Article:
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Educators from Holy Land visit archdiocese

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October 21, 2011

By Patricia McGeever

ARCHDIOCESE — Twelve educators from the Holy Land recently shared knowledge of their culture and classrooms with their counterparts in the Archdiocese of Cincinnati and they found that even though their schools are separated by great distance and have some differences, there are also many similarities.


Archbishop Dennis M. Schnurr blesses the Holy Land educators. (CT/Mark Bowen)

“It’s been great. More than I expected. I feel very happy at home here with my brothers and sisters,” said Ruya Wahba, an English teacher in Nablus, referring to her American colleagues.


“I want to know more about you before I teach someone about you,” said chemistry teacher Rogeece Qumsieh. She added that television programs don’t provide accurate depictions of Americans.


“We don’t know anything about each other,” she said, noting that American families “are just like Arab” families.


The teachers are all Christians and teach in Catholic schools of the Roman Catholic Archdiocese of Jerusalem. Six of them are from the West Bank (Palestine), two are from Galilee (Israel) and four are from Jordan. Their visit was sponsored by HOPE, which stands for Holy Land Outreach to Palestinian Educators. Its goal is to educate children and teachers here about life in the Middle East where families often face the threat of violence.


While here, the teachers established the foundations for twinning relationships with Our Lady of Lourdes and St. Andrew/St. Elizabeth Ann Seton elementary schools. Some of the teachers visited Xavier University, Archbishop Moeller and St. Xavier high schools and St. Antoninus School. They also made a presentation before the Ohio Catholic Educators Association.


“We want people to know we live there not very comfortably, that we have some problems. We don’t want to leave our country,” said Wahba.


She added, “The world doesn’t know our story. We came here to share our story.”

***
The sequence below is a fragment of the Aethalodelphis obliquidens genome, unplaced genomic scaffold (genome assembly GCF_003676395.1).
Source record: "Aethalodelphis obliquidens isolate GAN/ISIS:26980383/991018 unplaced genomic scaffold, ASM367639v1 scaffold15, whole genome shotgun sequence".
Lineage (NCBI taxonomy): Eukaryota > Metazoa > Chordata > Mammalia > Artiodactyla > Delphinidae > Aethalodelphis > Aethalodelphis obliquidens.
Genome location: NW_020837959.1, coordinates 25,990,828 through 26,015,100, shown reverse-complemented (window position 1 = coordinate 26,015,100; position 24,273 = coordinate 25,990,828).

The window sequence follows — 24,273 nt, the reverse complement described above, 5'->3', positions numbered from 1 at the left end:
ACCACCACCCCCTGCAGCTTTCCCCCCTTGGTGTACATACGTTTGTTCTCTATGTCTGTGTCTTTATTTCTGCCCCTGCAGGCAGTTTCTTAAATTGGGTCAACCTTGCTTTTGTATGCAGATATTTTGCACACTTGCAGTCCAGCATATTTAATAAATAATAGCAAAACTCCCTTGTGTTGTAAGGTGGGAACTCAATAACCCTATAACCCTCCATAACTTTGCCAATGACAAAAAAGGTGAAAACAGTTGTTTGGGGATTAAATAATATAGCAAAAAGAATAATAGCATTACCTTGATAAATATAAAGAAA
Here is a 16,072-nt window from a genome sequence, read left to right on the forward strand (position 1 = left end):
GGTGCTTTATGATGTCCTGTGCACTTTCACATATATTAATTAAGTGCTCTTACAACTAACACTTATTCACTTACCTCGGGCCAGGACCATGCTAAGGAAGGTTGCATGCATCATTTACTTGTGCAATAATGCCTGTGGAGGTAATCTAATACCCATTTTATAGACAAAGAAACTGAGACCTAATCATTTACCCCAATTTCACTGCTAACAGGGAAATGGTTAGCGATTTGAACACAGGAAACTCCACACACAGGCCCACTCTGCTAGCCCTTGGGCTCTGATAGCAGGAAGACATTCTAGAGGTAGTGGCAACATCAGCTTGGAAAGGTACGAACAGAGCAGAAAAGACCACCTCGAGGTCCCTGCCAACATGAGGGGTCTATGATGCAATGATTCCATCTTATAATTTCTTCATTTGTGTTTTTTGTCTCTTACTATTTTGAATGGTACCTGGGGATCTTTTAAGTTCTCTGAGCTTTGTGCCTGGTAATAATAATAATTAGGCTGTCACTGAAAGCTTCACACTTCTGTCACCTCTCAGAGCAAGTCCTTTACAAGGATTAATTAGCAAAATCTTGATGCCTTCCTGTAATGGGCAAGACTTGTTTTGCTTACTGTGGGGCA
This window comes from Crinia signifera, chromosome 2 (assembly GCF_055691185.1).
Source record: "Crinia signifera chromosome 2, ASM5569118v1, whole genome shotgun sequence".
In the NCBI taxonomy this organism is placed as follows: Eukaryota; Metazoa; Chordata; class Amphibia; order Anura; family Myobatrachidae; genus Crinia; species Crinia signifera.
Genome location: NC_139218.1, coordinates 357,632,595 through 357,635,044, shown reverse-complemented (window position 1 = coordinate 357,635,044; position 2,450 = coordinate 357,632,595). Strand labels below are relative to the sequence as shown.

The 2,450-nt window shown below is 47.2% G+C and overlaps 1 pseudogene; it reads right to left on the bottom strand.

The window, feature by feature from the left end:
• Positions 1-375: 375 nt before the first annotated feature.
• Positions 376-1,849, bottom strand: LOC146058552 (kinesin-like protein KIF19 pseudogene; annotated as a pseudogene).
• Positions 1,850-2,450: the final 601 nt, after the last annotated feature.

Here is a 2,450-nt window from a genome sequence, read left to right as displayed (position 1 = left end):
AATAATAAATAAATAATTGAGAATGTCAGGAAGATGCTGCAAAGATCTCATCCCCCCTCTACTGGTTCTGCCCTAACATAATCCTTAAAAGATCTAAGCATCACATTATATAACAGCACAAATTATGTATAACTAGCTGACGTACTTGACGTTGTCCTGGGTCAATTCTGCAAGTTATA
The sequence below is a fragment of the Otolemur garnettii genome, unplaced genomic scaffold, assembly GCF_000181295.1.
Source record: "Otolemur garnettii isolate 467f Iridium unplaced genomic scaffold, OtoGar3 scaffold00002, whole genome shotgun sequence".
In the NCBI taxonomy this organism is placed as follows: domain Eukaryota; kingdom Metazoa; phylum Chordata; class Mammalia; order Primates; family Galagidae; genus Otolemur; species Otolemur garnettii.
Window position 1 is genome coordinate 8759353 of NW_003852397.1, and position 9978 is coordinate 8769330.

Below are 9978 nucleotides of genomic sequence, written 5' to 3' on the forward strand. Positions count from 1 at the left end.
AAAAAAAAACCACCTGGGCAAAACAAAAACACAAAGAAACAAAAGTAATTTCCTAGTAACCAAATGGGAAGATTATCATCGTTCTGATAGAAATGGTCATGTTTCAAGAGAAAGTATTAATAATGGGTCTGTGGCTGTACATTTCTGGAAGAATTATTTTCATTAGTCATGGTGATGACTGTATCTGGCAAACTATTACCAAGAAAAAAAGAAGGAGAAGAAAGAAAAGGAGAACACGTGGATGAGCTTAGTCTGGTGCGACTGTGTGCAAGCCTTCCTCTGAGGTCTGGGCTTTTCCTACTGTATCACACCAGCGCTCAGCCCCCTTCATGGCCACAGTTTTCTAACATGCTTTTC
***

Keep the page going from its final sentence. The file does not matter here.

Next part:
Waseim Kasabre of Beit Jala said, “We need help to get the occupation out of our country.”


The teachers were formally welcomed Oct. 2 at a Mass at St. Andrew Parish in Milford that was live-streamed so their families at home in the Middle East could watch it. At the urging of Father Rob Waller, pastor, the congregation greeted the teachers with “ahlan wa sahlan,” which means “you are welcome” in Arabic. The Mass was concelebrated by Jesuit Father Ben Urmston, who oversees the peace and justice programs at Xavier University.


St. Andrew has had a special relationship with the project since 2003 when five eighth graders from Beit Jala visited the archdiocese as part of the Children’s Peace Program. HOPE grew out of that program, and last year, a group of 13 local teachers and administrators visited the Holy Land and were paired with Palestinian counterparts. Some of those same teachers were on this trip to Cincinnati.


Their visit was coordinated by Nancy Hemminger, a parishioner at St. Andrew who has long been involved in efforts to help Palestinian children dealing with post-traumatic stress.


The HOPE group poses for a picture at the offices of the Archdiocese of Cincinnati. (CT/Mark Bowen)

The welcome Mass was followed by a luncheon during which four of the educators explained how they teach both Christian and Muslim children in their Catholic schools. They also talked about Israeli checkpoints, settlements and the Apartheid Wall that separates the Palestinians and the Israelis as obstacles that prevent them from fulfilling their mission as teachers. They also shared pictures of their classrooms, including a computer room where Iman Amr, who teaches Arabic,  said in addition to their computer studies, “the students love Facebook.”


Though their visit had a definite purpose, the teachers did manage to have some fun. They say they were overwhelmed by the warm welcome they received from the day they arrived to the day they left.


Bassma Khell, an educational counselor from Galilee, commented on the houses she’s seen, which she described as beautiful and colorful. She was also surprised by all the trees. She says everyone is, “so kind and so friendly.” 


The climate took some getting used to. Not only has she met American teachers, she has made some new friends from her own part of the world. “I didn’t know anyone from Jordan,” she said.


The teachers’ taste of Americana was definitely Cincinnati-style, with stops at Graeter’s and Gold Star Chili. The chili restaurant was started by four brothers from Jordan. Suhail Khoury, a school principal from Jordan, said the men are relatives of his. Khoury said he loved the chili and looked forward to also visiting KFC.


Their trip also included a visit to the archdiocesan Central Offices for a meeting with Archbishop Dennis M. Schnurr and various staff members, including Mike Gable, director of the archdiocesan Mission Office, and Jim Rigg, director of educational services and superintendent of Catholic schools. The group thanked the archbishop for the archdiocese’s support of HOPE. In turn, he noted it is through their efforts to share their faith that others will find “peace, joy and fullness of life.”


Archbishop Schnurr then blessed the educators, and aware of his devotion to Mary, they sang Ave Maria in Arabic. They then presented the archbishop, Gable, Rigg and Father David Sunberg, pastor of Our Lady of Lourdes, with gifts from the Holy Land.


“My heart is with you,” Father Sunberg told the educators. “Thank you so much for your presence here and your work on behalf of Catholic education.”  

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